“There are about a million species that are threatened with extinction,” Broekhoven said. “Well, if we want to change that course of action, then we need to really have that ambition of being nature positive by 2030. And that is also putting us on that pathway of something [on which] almost everybody agrees, [which] is this living in harmony with nature by 2050.”

Achieving a nature-positive world would encompass actions like curtailing the extinction of threatened species, working to protect at least 30% of the world’s land and water, restoring degraded landscapes, and shifting toward sustainable production and consumption patterns, according to the paper.

These actions would help create a more resilient, more stable world that is more likely to “cope with shocks and stresses without crossing destabilizing tipping points,” the authors state. As the world is now, humans have already pushed several of Earth’s system processes — known as “planetary boundaries” — beyond their safe limits, threatening to propel the planet into a new, unknown state that may not be as hospitable to humans.

“We just live on the earth, and we’re messing up our home,” Locke said. “We’ve got to shift that by being nature positive. We’ve got to shift our relationship with each other by being equitable. And we’ve got to shift our relationship with energy so that we’re carbon neutral. It’s really simple.”

According to the paper, the goal of “nature positivity” would require a conceptual shift, placing nature at the top of a hierarchical structure, with society and the economy relying on the well-being of the planet. Image by Locke et al. (2021).

A crucial adjustment that needs to take place, according to Locke, is understanding that society and the economy are entirely dependent on a healthy, functioning Earth.

“In the past, we thought that the best sustainable development idea [was] finding the sweet spot between the economy and society and the environment,” Locke said. “That’s not conceptually correct.

“The only reason you have an economy is to support human society,” he added. “The economy does not have a life on its own. It does not mean anything outside of the human context. And the human context is not possible outside the functioning of the Earth system. We have been confused about that. And we’re saying, ‘Stop the confusion, we have to save the place we live in.’”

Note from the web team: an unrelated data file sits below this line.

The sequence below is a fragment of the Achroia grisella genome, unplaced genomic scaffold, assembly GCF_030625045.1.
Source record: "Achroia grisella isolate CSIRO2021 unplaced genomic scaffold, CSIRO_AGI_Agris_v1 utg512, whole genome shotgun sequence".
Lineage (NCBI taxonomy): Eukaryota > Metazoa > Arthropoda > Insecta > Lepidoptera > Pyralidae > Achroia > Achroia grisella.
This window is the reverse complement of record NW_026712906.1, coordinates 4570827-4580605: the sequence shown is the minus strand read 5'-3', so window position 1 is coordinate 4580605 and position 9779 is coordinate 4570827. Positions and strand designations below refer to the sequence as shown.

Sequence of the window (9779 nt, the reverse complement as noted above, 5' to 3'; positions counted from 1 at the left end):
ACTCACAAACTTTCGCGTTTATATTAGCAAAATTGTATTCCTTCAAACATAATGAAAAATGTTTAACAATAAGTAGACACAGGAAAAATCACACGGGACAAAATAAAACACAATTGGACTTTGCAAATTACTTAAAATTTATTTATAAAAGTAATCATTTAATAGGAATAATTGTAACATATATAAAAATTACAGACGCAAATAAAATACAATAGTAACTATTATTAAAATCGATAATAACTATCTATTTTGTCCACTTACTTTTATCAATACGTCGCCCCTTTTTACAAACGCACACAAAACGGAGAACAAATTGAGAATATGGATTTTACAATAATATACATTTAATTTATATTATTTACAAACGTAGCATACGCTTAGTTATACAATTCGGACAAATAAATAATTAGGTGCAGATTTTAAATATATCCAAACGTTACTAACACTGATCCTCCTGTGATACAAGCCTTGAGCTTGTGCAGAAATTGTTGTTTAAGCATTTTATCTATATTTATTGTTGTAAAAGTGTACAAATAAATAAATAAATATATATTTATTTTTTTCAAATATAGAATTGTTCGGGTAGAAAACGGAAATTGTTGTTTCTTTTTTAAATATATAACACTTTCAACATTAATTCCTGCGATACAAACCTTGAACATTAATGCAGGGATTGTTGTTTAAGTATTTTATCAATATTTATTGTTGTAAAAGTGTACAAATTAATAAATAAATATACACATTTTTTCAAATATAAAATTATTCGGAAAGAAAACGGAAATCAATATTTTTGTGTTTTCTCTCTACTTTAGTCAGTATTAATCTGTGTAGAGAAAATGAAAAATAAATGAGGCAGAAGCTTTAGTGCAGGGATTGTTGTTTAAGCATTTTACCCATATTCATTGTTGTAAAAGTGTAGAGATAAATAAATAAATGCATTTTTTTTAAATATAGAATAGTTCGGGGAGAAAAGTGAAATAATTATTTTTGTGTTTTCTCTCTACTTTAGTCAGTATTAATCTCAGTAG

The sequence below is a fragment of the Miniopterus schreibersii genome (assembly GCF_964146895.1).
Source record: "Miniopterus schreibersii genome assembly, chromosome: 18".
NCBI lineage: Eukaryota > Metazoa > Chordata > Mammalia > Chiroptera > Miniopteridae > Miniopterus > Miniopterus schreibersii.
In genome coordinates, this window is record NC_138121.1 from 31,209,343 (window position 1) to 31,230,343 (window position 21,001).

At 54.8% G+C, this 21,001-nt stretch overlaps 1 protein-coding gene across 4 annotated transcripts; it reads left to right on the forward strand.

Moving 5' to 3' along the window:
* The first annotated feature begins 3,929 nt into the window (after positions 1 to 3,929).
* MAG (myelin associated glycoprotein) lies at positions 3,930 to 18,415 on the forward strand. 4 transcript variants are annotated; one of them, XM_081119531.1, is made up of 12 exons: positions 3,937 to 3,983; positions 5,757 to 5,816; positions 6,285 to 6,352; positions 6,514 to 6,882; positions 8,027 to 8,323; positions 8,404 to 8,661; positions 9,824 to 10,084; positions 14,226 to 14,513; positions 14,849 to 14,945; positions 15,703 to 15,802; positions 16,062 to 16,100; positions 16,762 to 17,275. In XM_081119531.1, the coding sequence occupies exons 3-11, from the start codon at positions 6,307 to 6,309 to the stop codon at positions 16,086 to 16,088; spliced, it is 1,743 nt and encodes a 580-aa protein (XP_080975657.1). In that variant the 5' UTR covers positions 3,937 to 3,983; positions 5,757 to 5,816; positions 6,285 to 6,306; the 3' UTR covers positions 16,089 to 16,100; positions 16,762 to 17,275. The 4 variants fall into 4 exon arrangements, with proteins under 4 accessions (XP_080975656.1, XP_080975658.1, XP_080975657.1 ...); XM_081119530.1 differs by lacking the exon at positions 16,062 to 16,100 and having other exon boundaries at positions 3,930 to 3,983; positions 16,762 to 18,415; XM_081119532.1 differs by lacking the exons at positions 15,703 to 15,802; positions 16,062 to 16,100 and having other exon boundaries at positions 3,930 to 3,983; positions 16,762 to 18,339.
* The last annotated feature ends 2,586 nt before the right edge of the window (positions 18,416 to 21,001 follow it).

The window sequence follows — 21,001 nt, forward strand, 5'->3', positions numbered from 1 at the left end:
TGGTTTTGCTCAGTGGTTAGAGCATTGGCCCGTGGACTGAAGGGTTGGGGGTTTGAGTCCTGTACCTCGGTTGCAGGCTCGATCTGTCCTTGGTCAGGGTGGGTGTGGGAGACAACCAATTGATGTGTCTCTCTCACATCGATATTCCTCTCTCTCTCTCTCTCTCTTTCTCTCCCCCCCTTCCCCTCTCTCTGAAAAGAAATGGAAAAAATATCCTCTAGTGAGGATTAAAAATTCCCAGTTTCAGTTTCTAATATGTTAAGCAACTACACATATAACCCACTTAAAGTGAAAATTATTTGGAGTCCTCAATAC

Locke says that one of the most exciting parts of this paper is the collaboration between the heads of various global institutions, ranging from the World Business Council for Sustainable Development to The Nature Conservancy to Business for Nature.

“I’m not aware of any consensus paper like this at this scale with that kind of a diversity of people with this much meat in it,” Locke said.

Red-eyed tree frog in Colombia. Photo by Rhett Butler/Mongabay

Broekhoven says that achieving a nature-positive world by 2030 is not just important — it’s essential.

“It has to be done,” he says. “That’s our conviction, it has to be done. And there’s no sort of silver bullet to achieving it.”

The task may be daunting, but Broekhoven says he is encouraged by the growing interest and support from the business community to achieve nature positivity and the younger generation’s engagement with these issues.

Locke says he believes that humanity can get itself out of its current dilemma by redefining its relationship with the Earth and shifting how it interacts with the world upon which we depend.

“We have to have something to be for in the 21st century,” he said. “We have to have a dream of a fair, just, prosperous, thriving planet to get ourselves into the place we want to be.

“The job of every generation is to give hope to the next,” he added. “My generation has given despair to the next. That is a colossal failure in performance. This is about giving hope to the next.”

Citation:

Elizabeth Claire Alberts is a staff writer for Mongabay. Follow her on Twitter @ECAlberts.